March 5, 2024

Deadwood and the forest floor: Earth’s giant recycling center

Healthy forests are full of life; from the lush tree canopy all the way down to the forest floor. What may look like a bunch of moss, rotting wood, and dead leaves at first glance is actually a rich and diverse ecosystem. In fact, this often overlooked habitat is one of the most important on Earth. Through endless death and decay, the things that happen on the forest floor help support all life on our planet, but how?

Deadwood covered in moss
Deadwood is teeming with life!

Let’s explore why death is so important in forest ecosystems, and how destruction and decay brings new life to the forest floor.

The forest floor habitat

When we talk about the forest floor, we are talking about the lowest level of the forest ecosystem. It consists of soil, leaf litter, decaying organic matter (like fallen branches and logs), insects, small mammals, and other types of vegetation. Due to the forest canopy high above, the forest floor gets minimal sunlight. This creates dark, cool and moist conditions— perfect for mosses, ferns, insects, and fungi that have evolved unique low-light adaptations to thrive.

The processes that happen down here support all life on Earth. Decomposers like fungi break down organic matter (like fallen branches, leaves and bark), giving back vital nutrients to the soil. These nutrients are then used to grow and sustain more trees, fungi, and plant life. When you consider that more than half the world’s land-based animals, plants and insects—and 1.6 billion people—rely on healthy forests, then the importance of this gigantic recycling center is put into perspective.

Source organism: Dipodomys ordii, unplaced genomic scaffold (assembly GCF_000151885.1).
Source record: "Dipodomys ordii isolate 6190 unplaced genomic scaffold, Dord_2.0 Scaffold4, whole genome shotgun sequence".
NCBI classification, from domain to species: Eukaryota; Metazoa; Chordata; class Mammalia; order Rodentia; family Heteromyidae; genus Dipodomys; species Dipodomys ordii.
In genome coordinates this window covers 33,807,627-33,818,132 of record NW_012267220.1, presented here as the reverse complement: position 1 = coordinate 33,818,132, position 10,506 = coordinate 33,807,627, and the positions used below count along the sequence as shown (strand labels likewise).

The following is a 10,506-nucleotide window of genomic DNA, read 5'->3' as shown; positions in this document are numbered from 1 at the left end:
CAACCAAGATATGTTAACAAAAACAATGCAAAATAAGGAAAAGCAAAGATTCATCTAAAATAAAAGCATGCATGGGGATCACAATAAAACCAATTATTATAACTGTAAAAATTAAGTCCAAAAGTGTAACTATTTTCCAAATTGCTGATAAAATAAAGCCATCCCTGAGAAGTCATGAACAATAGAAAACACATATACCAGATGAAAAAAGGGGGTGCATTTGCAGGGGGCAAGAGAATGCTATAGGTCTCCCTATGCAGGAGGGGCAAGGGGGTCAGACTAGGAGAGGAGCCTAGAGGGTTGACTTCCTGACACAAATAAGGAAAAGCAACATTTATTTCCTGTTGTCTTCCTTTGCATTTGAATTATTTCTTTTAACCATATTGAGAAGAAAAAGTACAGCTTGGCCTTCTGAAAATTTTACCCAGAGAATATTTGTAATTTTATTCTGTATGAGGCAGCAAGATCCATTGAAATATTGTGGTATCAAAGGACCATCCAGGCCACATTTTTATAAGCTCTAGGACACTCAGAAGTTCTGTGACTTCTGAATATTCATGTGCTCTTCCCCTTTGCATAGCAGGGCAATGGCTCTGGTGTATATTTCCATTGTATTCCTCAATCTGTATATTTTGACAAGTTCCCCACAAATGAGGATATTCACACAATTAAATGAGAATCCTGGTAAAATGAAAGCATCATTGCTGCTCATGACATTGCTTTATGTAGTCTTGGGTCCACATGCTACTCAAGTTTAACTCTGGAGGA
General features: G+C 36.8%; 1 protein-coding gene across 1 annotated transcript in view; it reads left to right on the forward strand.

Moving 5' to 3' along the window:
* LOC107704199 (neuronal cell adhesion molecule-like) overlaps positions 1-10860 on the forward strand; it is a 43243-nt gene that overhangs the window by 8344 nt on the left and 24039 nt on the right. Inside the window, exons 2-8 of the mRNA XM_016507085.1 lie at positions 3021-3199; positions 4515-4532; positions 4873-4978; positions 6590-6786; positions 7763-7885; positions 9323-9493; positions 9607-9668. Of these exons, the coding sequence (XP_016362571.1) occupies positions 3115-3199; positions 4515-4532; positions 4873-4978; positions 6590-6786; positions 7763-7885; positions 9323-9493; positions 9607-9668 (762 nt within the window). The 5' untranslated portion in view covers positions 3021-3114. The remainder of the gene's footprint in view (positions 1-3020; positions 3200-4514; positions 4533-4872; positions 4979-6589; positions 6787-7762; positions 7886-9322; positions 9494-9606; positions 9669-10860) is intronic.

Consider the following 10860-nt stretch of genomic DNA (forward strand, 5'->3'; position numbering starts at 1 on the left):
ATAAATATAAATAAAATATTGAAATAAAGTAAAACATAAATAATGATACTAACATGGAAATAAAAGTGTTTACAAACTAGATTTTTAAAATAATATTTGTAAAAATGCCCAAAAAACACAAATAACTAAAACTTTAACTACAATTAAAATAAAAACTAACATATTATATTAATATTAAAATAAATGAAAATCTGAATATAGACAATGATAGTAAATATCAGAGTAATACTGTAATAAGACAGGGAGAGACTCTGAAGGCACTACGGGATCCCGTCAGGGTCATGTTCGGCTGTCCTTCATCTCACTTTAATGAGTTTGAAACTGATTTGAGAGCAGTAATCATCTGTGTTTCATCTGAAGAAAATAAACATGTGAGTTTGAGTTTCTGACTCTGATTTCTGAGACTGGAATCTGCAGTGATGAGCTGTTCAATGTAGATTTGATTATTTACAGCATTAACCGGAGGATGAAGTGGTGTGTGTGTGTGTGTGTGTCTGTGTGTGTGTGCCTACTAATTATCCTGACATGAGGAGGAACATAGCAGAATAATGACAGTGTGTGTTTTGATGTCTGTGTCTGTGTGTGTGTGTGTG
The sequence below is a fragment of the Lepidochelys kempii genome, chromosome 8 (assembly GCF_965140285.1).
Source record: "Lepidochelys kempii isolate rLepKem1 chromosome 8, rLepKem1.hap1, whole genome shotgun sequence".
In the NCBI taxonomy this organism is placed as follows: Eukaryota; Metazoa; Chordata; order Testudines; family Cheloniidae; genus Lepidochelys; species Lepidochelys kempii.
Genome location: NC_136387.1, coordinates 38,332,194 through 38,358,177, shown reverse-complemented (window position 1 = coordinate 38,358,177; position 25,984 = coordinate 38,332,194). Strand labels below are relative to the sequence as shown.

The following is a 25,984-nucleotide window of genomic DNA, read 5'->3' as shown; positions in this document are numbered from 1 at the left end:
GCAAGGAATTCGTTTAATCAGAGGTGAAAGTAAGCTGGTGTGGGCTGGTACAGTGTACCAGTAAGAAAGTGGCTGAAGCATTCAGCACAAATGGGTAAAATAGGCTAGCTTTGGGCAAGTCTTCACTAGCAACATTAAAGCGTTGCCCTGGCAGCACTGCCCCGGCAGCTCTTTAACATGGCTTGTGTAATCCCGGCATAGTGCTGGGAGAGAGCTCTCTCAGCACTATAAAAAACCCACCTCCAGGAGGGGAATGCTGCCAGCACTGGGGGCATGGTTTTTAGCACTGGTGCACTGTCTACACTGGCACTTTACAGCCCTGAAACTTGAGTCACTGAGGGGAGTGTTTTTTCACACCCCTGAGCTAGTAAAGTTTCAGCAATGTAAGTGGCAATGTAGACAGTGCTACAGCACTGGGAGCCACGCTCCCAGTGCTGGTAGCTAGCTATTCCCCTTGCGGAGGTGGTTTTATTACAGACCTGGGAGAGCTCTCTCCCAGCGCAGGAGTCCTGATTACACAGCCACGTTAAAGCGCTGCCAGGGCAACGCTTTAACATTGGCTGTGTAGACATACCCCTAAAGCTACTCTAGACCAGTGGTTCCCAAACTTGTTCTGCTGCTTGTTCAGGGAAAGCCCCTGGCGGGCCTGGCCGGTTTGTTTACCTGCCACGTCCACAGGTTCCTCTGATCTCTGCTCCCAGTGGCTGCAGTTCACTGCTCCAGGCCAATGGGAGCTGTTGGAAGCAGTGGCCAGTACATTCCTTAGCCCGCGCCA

A beetle living on deadwood
Lots of insects and small mammals rely on deadwood to survive

The animals and insects that live in this dark and damp world are also very important. Insects like ants break apart leaves and twigs on their hunt for food, and beetles drill holes into the tree bark which makes way for other insects and fungi. Soil organisms (worms, snails, woodlice, etc.) return decaying organic material to the earth through their waste. It’s the endless diversity and abundance of species down here that makes forests teem with life.

Fantastic fungi

Fungi are the forest floor’s main decomposers. Walk around any old growth forest today and the tree trunks will be littered with all kinds of mushrooms. The mushrooms that we see (and eat) are actually the ‘fruit’ of the mycelium network—billions of fine white strands that form the underground part of fungi, kind of like the hidden part of an iceberg. This network spreads through soil and wood, connecting plants together. You can think of it as the forest’s version of a high-speed internet connection.